Delicious kabobs are the obvious stars at the only current Afghan restaurant in the city, but most other offerings are well-prepared and approachable
The owners of Kabob Shack chose a name that quickly communicates the eatery’s specialty and has a nice ring to it. While easy to remember, that name doesn’t explain what separates this non-shack operation — Kabob Shack is actually a modern new business in a Hilliard strip mall — from the pack of other establishments offering kabobs: Kabob Shack is the only local restaurant to currently focus on the cuisine of Afghanistan.
“Afghan Kitchen” is written on a white wall emblazoned with words alluding to the food in the restaurant; the other walls are red and yellow, respectively. In a nutshell, though, like myriad other interesting but modest local eateries worth seeking out, Kabob Shack is another small, bright and tidy place offering counter service and inconspicuously located in a suburban shopping center.
Apparently by design, the restaurant’s single-page menu is a breeze for customers who are unfamiliar with Afghan cuisine to order from. For example, diners need not order “Kabuli pulao” to sample what is often considered Afghanistan’s national dish because that fragrant, basmati-rice pilaf garnished with raisins and carrot slivers is just called “rice” on the menu, and it comes with every entree.
Entrees also include a mesclun salad. It arrives undressed but can be boldly flavored by two all-purpose, house-made sauces that likewise accompany orders and are cuisine staples in Afghanistan: a rich-and-creamy yogurt-based condiment related to raita and tzatziki; and a spicy green number similar to coriander chutney.
If “coriander chutney,” “basmati,” “pulao” and “raita” are suddenly ringing bells, you’re probably becoming aware that Afghan fare has commonalities with Indian food. (Afghanistan and India are separated by Pakistan.) Afghan food shares plenty with Persian cuisine, as well, which isn’t surprising because Afghanistan was once part of the former Persian Empire and it shares a border with Iran (which is practically synonymous with “Persia”).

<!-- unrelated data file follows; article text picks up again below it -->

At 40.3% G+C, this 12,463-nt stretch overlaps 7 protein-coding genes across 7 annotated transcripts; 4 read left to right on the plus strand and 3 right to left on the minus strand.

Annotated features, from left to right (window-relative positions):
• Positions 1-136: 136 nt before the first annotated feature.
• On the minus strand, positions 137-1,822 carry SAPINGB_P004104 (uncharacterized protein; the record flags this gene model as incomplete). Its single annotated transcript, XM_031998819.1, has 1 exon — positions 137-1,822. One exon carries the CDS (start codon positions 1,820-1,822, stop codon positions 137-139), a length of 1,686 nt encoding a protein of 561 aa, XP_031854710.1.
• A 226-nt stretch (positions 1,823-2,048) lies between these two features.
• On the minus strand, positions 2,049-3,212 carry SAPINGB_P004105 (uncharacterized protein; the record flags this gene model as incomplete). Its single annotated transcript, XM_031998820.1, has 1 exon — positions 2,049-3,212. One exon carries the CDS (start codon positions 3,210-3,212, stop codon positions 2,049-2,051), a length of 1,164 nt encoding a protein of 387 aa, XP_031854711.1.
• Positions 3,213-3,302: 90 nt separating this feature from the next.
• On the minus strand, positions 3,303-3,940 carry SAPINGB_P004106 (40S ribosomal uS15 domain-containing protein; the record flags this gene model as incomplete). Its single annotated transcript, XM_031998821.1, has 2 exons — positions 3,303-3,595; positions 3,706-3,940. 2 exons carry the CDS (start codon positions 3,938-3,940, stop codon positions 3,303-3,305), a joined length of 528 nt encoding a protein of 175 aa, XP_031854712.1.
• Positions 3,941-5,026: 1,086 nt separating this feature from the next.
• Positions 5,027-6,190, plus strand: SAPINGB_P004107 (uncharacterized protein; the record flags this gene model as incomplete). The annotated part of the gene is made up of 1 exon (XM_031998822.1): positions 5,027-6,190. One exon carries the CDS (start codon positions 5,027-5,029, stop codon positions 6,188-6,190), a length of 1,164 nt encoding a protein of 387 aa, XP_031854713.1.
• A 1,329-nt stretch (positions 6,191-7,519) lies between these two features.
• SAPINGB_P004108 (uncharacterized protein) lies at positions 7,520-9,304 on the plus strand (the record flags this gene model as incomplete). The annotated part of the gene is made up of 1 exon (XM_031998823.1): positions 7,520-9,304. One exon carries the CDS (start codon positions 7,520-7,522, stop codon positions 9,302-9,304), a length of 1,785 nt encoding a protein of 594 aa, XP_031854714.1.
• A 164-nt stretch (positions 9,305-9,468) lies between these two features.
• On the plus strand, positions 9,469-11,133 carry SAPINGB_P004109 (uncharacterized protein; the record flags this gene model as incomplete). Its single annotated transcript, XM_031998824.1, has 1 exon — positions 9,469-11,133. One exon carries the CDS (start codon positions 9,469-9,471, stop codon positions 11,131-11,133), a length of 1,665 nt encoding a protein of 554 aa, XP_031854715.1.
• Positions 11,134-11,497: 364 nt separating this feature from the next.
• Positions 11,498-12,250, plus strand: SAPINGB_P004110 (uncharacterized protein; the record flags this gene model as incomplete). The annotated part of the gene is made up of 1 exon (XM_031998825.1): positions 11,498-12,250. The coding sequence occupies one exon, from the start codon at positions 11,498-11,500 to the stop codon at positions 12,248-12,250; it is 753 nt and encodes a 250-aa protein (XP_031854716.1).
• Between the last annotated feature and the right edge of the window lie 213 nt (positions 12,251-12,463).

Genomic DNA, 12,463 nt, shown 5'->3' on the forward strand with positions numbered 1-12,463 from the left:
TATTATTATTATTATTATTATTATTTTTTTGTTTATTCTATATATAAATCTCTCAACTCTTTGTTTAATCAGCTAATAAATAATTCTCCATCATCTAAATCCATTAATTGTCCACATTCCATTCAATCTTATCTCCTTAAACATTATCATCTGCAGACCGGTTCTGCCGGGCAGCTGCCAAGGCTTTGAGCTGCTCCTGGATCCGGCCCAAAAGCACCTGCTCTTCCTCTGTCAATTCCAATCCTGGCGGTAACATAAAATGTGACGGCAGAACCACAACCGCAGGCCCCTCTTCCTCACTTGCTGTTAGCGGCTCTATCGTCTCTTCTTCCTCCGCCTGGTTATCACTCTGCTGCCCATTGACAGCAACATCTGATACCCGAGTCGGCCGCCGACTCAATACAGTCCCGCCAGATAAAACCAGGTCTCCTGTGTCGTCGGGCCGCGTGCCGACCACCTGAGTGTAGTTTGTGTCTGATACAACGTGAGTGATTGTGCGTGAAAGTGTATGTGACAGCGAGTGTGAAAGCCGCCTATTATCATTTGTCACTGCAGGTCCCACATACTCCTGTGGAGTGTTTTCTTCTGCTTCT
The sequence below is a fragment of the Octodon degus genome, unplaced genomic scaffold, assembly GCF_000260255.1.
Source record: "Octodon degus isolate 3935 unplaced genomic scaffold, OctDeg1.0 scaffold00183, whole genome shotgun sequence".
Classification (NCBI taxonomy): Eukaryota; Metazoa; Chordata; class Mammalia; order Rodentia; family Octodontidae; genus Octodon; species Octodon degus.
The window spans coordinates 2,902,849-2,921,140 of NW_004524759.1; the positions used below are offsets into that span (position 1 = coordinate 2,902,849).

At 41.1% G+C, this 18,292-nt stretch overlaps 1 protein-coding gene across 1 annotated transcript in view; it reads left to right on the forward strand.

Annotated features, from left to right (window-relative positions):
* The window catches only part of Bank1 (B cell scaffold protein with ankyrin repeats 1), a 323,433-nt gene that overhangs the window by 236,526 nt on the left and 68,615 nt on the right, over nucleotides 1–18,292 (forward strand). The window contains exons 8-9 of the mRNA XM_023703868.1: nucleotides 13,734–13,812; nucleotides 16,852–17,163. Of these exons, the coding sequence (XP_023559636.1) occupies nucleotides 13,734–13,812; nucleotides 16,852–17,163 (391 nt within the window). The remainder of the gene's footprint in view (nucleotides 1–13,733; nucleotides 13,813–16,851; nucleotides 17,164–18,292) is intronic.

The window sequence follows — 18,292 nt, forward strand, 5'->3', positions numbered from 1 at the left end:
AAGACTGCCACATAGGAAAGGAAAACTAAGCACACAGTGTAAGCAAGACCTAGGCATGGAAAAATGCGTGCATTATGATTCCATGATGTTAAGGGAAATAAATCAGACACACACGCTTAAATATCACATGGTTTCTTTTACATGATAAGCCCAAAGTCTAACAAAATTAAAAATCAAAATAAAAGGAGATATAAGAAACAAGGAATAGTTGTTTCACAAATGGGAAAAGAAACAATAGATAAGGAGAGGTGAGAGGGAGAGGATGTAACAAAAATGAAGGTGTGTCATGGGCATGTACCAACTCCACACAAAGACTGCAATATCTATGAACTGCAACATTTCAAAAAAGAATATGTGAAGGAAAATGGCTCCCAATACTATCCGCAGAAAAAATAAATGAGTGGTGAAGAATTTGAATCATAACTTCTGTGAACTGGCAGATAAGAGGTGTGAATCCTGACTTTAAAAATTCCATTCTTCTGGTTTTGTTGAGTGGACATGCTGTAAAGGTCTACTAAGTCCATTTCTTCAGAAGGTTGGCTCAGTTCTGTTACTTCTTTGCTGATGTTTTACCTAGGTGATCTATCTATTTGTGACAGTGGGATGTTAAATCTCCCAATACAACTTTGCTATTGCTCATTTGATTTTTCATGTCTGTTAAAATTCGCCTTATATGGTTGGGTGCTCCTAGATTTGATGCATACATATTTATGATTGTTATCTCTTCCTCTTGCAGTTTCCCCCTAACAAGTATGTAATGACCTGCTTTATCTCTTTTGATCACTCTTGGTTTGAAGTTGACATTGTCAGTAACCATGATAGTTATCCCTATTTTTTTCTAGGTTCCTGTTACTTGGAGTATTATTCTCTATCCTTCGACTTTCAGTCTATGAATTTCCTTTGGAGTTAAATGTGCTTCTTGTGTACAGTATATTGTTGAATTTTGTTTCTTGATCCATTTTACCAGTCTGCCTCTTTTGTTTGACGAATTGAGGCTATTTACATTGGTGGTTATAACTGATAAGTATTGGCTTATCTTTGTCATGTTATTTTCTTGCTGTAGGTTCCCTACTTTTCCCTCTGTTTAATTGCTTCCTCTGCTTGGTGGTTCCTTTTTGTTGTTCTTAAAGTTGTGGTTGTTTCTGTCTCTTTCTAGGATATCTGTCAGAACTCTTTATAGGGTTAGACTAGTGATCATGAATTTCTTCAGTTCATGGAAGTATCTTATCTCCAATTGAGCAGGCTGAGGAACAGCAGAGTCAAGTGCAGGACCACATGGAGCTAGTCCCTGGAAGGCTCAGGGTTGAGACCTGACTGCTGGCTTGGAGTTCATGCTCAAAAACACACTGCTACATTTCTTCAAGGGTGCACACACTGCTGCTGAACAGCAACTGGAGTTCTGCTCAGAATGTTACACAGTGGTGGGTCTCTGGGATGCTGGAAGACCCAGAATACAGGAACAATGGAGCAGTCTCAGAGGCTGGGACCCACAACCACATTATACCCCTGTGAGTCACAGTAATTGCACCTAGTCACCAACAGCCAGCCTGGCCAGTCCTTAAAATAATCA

A tangy, Persian-style spice blend animated by telltale sumac mixed with cumin seed and dried coriander helps distinguish the restaurant’s delicious kabobs. The terrific Chicken Tikka Kabob entree ($12.99), which stars five juicy, tender, sizable and skillfully seared breast pieces, is highly recommended. I loved the earthier flavor of the Lamb Tikka Kabob ($14.99), but the meat I was served was chewy.
Whether you order the chicken or beef Chapli Kabob — both are excellent, but I’d give the edge to the beef — you’ll pay $12.99 and receive two thin-yet-juicy seared patties of zesty ground meat flecked with onion and tomato and livened by spicy masala.
My flawlessly grilled Lamb Chops ($16.99) were so delectable that I momentarily forgot about the lamb miscue from that previous visit. In fact, I momentarily forgot my manners when I picked up and gnawed off every scrap of lamb that remained on the bones of the three moderate-sized chops.
That feeding frenzy continued digging into the Afghan Chickpea Stew I’d ordered, too ($4.99 for the generous side/appetizer size). Served with toasted pita wedges, this hearty dish has a tomato sauce with cinnamon hints and conjures extremely mild chana masala.
Turnover fans who order the pleasant “Bolani/Samosa” ($4.99) will be rewarded with five crisp, golden-brown savory pastries filled with herb-kissed mashed potatoes. Still, the most intriguing non-grilled item I tried is the delightful, locally uncommon Mantu ($6.99): tender little potstickers filled with seasoned ground beef and onions enhanced by toppings of yogurt, dal-like lentils, plus garlic and minty notes.
Yogurt, lemon, salt and mint make the pleasantly tart, thin, traditional beverage called Doogh ($3.50) a refreshing counterpoint for Kabob Shack’s food. The moderately sweet and perfumey Falooda ($4.99) — a milky parfait combining ice cream, vermicelli, basil seeds, toasted almonds and what seemed like strawberry gelatin — is an intriguing treat enjoyed in India, countries once part of the Persian Empire and, well, a Hilliard strip mall.